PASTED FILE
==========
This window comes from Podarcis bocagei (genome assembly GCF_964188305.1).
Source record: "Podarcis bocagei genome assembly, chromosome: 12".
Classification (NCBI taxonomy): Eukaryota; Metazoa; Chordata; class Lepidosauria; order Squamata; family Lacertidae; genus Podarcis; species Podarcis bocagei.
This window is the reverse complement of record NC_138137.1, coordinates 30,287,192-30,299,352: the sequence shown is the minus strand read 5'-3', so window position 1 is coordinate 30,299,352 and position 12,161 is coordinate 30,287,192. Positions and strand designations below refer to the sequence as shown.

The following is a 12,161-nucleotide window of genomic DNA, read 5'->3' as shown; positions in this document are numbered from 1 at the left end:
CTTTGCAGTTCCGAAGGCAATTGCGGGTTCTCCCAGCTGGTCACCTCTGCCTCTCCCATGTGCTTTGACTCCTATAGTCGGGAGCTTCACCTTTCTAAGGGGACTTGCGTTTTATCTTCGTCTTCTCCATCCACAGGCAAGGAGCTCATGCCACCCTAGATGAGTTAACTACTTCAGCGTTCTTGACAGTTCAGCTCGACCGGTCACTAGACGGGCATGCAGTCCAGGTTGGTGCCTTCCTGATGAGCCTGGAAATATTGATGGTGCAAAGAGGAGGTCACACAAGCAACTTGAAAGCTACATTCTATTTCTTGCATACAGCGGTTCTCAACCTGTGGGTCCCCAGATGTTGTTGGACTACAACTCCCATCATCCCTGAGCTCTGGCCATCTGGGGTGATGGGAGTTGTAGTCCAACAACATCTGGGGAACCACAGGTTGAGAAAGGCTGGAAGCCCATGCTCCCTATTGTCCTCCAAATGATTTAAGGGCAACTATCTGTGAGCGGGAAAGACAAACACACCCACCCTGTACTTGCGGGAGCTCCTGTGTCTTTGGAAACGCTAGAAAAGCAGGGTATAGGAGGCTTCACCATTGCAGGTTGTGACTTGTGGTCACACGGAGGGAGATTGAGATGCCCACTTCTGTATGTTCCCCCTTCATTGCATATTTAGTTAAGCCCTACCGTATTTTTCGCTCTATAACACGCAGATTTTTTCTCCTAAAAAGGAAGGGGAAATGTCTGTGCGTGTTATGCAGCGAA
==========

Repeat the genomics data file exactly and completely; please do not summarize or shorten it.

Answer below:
This window comes from Podarcis bocagei (genome assembly GCF_964188305.1).
Source record: "Podarcis bocagei genome assembly, chromosome: 12".
Classification (NCBI taxonomy): Eukaryota; Metazoa; Chordata; class Lepidosauria; order Squamata; family Lacertidae; genus Podarcis; species Podarcis bocagei.
This window is the reverse complement of record NC_138137.1, coordinates 30,287,192-30,299,352: the sequence shown is the minus strand read 5'-3', so window position 1 is coordinate 30,299,352 and position 12,161 is coordinate 30,287,192. Positions and strand designations below refer to the sequence as shown.

The following is a 12,161-nucleotide window of genomic DNA, read 5'->3' as shown; positions in this document are numbered from 1 at the left end:
CTTTGCAGTTCCGAAGGCAATTGCGGGTTCTCCCAGCTGGTCACCTCTGCCTCTCCCATGTGCTTTGACTCCTATAGTCGGGAGCTTCACCTTTCTAAGGGGACTTGCGTTTTATCTTCGTCTTCTCCATCCACAGGCAAGGAGCTCATGCCACCCTAGATGAGTTAACTACTTCAGCGTTCTTGACAGTTCAGCTCGACCGGTCACTAGACGGGCATGCAGTCCAGGTTGGTGCCTTCCTGATGAGCCTGGAAATATTGATGGTGCAAAGAGGAGGTCACACAAGCAACTTGAAAGCTACATTCTATTTCTTGCATACAGCGGTTCTCAACCTGTGGGTCCCCAGATGTTGTTGGACTACAACTCCCATCATCCCTGAGCTCTGGCCATCTGGGGTGATGGGAGTTGTAGTCCAACAACATCTGGGGAACCACAGGTTGAGAAAGGCTGGAAGCCCATGCTCCCTATTGTCCTCCAAATGATTTAAGGGCAACTATCTGTGAGCGGGAAAGACAAACACACCCACCCTGTACTTGCGGGAGCTCCTGTGTCTTTGGAAACGCTAGAAAAGCAGGGTATAGGAGGCTTCACCATTGCAGGTTGTGACTTGTGGTCACACGGAGGGAGATTGAGATGCCCACTTCTGTATGTTCCCCCTTCATTGCATATTTAGTTAAGCCCTACCGTATTTTTCGCTCTATAACACGCAGATTTTTTCTCCTAAAAAGGAAGGGGAAATGTCTGTGCGTGTTATGCAGCGAA